# In-place modification error consistency

Hi !

I wrote some code that can be reduced to this :

``````import numpy as np
import torch

def exp_sqrt(x):

def loss_func1(x):

def loss_func2(x,y):

def loss_func3(p,q):

def loss_func4(p,q):

def loss_func5(p,q):

N = 16
M = 2  # No bug if M=1

np.random.seed(0)
B = torch.from_numpy(np.zeros((M,N)))
C = torch.from_numpy(np.random.rand(M,N))
loss = torch.tensor([0.0], dtype=torch.float64)

for i in range(M):

B[i] = exp_sqrt(A[i])
# Choose one of those:
loss = loss + loss_func1(B[i])        # BUG
# loss = loss + loss_func3(B[i],C[i])   # BUG
# loss = loss + loss_func5(B[i],C[i])   # BUG

# loss = loss + loss_func1(B[i]+1)          # NO BUG
# loss = loss + loss_func1(exp_sqrt(A[i]))  # NO BUG
# loss = loss + loss_func2(B[i],C[i])       # NO BUG
# loss = loss + loss_func4(B[i],C[i])       # NO BUG

# Solution : avoid indexing B with new tensors that require grad.
# b = exp_sqrt(A[i])
# B[i] = b.clone()
# Choose one of those:
# loss = loss + loss_func1(b)          # NO BUG
# loss = loss + loss_func3(b,C[i])     # NO BUG
# loss = loss + loss_func5(b,C[i])     # NO BUG

print("Loss =",loss)
print("Computing backward")
loss.backward()
``````

Lines with “BUG” mean that they trigger the “in-place modification error”.
I have found a solution, which is described in comments, but I’m interested in understanding the reasons for the appearance of the error or not.
I understand that it’s this instruction `B[i] = exp_sqrt(A[i])` that is problematic (as soon as we do it more than once), but why does the error appear or not, depending on the loss_funcX I use ?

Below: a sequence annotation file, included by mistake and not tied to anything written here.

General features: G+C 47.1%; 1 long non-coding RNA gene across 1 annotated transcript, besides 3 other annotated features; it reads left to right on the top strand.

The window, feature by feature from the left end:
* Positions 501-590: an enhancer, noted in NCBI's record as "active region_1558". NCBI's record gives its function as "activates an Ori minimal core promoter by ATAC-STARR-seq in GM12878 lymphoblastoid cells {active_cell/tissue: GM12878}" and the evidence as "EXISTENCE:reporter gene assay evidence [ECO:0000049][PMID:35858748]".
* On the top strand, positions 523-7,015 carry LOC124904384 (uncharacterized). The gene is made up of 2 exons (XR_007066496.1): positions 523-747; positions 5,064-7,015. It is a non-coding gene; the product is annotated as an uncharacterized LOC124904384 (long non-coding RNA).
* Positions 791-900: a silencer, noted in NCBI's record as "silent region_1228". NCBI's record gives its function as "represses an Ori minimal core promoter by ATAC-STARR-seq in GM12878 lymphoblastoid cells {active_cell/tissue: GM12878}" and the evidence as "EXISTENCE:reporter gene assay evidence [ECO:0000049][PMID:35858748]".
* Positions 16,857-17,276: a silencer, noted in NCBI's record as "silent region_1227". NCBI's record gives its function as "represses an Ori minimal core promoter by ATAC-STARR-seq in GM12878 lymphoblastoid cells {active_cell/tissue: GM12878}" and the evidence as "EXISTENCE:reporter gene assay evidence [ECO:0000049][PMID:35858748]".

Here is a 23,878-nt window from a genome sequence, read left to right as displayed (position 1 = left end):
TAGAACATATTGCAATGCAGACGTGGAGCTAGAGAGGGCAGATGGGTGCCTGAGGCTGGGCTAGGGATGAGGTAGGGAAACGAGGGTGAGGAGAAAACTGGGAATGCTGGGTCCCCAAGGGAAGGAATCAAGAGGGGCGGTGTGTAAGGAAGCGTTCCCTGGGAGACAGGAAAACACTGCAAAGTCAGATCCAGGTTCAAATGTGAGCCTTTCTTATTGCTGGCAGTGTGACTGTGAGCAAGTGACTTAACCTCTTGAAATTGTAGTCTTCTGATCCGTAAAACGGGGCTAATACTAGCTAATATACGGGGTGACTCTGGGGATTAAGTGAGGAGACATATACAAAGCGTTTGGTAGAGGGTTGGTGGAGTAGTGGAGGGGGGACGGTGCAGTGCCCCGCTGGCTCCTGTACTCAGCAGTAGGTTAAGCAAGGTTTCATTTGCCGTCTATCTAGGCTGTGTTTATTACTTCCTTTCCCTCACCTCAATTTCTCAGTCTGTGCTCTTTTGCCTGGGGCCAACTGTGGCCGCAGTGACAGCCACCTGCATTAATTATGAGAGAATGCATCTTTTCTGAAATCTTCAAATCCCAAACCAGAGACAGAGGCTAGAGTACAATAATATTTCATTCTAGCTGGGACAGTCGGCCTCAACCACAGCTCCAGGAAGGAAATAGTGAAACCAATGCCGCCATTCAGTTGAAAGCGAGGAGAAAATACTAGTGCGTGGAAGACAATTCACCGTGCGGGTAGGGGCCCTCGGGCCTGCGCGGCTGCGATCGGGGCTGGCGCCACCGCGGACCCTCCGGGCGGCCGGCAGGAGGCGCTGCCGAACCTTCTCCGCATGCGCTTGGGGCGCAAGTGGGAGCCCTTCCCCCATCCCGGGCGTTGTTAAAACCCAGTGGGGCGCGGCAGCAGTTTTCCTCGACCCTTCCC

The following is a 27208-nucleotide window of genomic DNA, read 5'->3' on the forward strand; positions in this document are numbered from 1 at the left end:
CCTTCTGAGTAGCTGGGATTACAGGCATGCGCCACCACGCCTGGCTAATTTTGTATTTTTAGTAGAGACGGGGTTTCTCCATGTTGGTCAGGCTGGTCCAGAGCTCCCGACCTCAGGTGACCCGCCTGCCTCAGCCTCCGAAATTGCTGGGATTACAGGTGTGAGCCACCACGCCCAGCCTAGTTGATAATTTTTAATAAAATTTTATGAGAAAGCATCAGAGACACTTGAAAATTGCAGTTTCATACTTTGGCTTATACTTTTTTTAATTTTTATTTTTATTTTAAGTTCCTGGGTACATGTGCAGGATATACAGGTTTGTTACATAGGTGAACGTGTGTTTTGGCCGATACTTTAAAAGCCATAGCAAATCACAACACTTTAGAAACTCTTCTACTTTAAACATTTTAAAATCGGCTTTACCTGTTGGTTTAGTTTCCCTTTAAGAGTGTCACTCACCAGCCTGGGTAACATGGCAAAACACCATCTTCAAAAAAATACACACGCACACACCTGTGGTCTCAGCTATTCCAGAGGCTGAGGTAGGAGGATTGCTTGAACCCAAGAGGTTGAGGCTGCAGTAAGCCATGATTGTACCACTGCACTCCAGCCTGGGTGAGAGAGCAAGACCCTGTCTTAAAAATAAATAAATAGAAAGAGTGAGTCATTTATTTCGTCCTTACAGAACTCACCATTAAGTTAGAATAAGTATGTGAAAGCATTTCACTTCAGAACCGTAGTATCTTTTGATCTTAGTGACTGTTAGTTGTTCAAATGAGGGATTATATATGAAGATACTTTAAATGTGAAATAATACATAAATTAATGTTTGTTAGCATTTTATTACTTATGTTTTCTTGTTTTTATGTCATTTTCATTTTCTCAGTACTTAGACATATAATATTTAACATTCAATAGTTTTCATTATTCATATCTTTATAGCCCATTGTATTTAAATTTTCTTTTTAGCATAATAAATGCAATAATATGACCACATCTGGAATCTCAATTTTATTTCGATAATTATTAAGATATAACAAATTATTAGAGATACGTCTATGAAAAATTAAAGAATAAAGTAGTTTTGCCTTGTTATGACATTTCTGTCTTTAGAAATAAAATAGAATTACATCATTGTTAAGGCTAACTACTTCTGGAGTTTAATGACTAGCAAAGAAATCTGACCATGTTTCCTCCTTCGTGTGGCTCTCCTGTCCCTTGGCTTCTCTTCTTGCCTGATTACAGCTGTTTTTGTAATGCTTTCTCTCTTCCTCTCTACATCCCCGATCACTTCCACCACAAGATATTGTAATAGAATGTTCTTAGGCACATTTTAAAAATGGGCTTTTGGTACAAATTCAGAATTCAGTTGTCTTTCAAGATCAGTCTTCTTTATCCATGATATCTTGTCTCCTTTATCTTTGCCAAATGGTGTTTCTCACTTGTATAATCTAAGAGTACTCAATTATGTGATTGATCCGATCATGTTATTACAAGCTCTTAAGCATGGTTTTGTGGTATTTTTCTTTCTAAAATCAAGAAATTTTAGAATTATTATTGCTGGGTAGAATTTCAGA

Thank you.

The overall moral is that it depends on if you need the input to compute gradients or not. For example, if you use pow function like tensor.pow(0.5) it calls to a very general backprop function meanwhile if you perform same operation doing tensor.sqrt_() gradients are directly 1/2 and it does not need to store input to compute them.

I cannot explain everything case by case as I don’t really know the underlying functions called in each case but it mainly responds to that reasoning.

Okay, so in my example:
`loss_func1` doesn’t work because `d(torch.norm(x))/dx = -x/norm(x)`
`loss_func2` works because it doesn’t use directly `x` but `x-y` which is stored somewhere else than `x`.
`loss_func3` doesn’t work, although `d(torch.sum(p*q)/dp = q` (which doesn’t use `p`, that’s weird)
`loss_func4` works because `d(torch.sum(p+q)/dp = ones_like(p)`
`loss_func5` doesn’t work because `d(torch.log(p/q))/dp = 1/p`

So, it makes sense for most of them, except for loss_func3, unless my calculation is wrong…

Hi, you need to get the derivative with respect to both inputs. That’s why func 3 does not work. If you just differentiate the product you get qdp and pdq, partial derivatives with respect to inputs requires both p and q

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